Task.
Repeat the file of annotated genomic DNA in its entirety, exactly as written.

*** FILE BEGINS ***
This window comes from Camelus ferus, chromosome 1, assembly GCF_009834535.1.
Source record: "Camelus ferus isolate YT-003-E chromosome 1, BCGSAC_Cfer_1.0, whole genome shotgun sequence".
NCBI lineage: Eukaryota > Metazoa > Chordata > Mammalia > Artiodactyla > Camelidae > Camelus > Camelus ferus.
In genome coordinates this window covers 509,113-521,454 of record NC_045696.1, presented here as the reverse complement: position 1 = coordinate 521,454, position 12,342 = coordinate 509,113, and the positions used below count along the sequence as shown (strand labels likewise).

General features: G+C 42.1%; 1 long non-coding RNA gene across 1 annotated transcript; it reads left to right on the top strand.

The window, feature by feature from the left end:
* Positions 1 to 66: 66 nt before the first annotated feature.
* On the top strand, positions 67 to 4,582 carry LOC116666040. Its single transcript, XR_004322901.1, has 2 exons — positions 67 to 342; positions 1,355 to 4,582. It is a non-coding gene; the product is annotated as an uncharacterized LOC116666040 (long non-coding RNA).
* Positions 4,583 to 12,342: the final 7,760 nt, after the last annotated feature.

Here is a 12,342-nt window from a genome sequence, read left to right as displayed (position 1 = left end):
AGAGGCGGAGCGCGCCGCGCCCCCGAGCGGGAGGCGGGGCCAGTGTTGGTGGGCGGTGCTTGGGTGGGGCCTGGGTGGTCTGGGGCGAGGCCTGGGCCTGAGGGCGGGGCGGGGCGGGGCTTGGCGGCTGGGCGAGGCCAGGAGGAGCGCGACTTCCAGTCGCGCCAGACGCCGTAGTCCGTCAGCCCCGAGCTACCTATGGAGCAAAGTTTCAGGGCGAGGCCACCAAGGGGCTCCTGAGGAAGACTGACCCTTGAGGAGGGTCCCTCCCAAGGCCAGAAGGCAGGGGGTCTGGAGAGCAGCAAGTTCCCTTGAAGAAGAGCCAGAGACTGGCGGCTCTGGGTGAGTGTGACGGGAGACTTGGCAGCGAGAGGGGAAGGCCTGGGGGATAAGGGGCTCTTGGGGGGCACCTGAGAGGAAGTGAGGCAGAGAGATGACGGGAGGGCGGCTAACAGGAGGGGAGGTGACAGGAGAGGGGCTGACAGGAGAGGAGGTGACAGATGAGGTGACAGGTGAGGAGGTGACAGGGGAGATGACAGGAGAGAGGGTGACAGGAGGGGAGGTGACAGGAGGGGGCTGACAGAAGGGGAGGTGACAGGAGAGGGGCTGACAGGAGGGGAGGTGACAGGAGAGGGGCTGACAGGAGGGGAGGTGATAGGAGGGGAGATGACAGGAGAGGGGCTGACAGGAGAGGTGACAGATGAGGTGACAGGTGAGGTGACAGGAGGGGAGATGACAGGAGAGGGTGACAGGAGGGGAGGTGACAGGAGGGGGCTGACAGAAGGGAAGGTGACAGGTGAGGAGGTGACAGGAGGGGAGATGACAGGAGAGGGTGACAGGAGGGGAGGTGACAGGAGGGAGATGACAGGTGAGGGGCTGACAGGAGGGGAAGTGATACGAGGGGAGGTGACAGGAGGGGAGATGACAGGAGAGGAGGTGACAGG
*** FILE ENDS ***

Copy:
This window comes from Camelus ferus, chromosome 1, assembly GCF_009834535.1.
Source record: "Camelus ferus isolate YT-003-E chromosome 1, BCGSAC_Cfer_1.0, whole genome shotgun sequence".
NCBI lineage: Eukaryota > Metazoa > Chordata > Mammalia > Artiodactyla > Camelidae > Camelus > Camelus ferus.
In genome coordinates this window covers 509,113-521,454 of record NC_045696.1, presented here as the reverse complement: position 1 = coordinate 521,454, position 12,342 = coordinate 509,113, and the positions used below count along the sequence as shown (strand labels likewise).

General features: G+C 42.1%; 1 long non-coding RNA gene across 1 annotated transcript; it reads left to right on the top strand.

The window, feature by feature from the left end:
* Positions 1 to 66: 66 nt before the first annotated feature.
* On the top strand, positions 67 to 4,582 carry LOC116666040. Its single transcript, XR_004322901.1, has 2 exons — positions 67 to 342; positions 1,355 to 4,582. It is a non-coding gene; the product is annotated as an uncharacterized LOC116666040 (long non-coding RNA).
* Positions 4,583 to 12,342: the final 7,760 nt, after the last annotated feature.

Here is a 12,342-nt window from a genome sequence, read left to right as displayed (position 1 = left end):
AGAGGCGGAGCGCGCCGCGCCCCCGAGCGGGAGGCGGGGCCAGTGTTGGTGGGCGGTGCTTGGGTGGGGCCTGGGTGGTCTGGGGCGAGGCCTGGGCCTGAGGGCGGGGCGGGGCGGGGCTTGGCGGCTGGGCGAGGCCAGGAGGAGCGCGACTTCCAGTCGCGCCAGACGCCGTAGTCCGTCAGCCCCGAGCTACCTATGGAGCAAAGTTTCAGGGCGAGGCCACCAAGGGGCTCCTGAGGAAGACTGACCCTTGAGGAGGGTCCCTCCCAAGGCCAGAAGGCAGGGGGTCTGGAGAGCAGCAAGTTCCCTTGAAGAAGAGCCAGAGACTGGCGGCTCTGGGTGAGTGTGACGGGAGACTTGGCAGCGAGAGGGGAAGGCCTGGGGGATAAGGGGCTCTTGGGGGGCACCTGAGAGGAAGTGAGGCAGAGAGATGACGGGAGGGCGGCTAACAGGAGGGGAGGTGACAGGAGAGGGGCTGACAGGAGAGGAGGTGACAGATGAGGTGACAGGTGAGGAGGTGACAGGGGAGATGACAGGAGAGAGGGTGACAGGAGGGGAGGTGACAGGAGGGGGCTGACAGAAGGGGAGGTGACAGGAGAGGGGCTGACAGGAGGGGAGGTGACAGGAGAGGGGCTGACAGGAGGGGAGGTGATAGGAGGGGAGATGACAGGAGAGGGGCTGACAGGAGAGGTGACAGATGAGGTGACAGGTGAGGTGACAGGAGGGGAGATGACAGGAGAGGGTGACAGGAGGGGAGGTGACAGGAGGGGGCTGACAGAAGGGAAGGTGACAGGTGAGGAGGTGACAGGAGGGGAGATGACAGGAGAGGGTGACAGGAGGGGAGGTGACAGGAGGGAGATGACAGGTGAGGGGCTGACAGGAGGGGAAGTGATACGAGGGGAGGTGACAGGAGGGGAGATGACAGGAGAGGAGGTGACAGG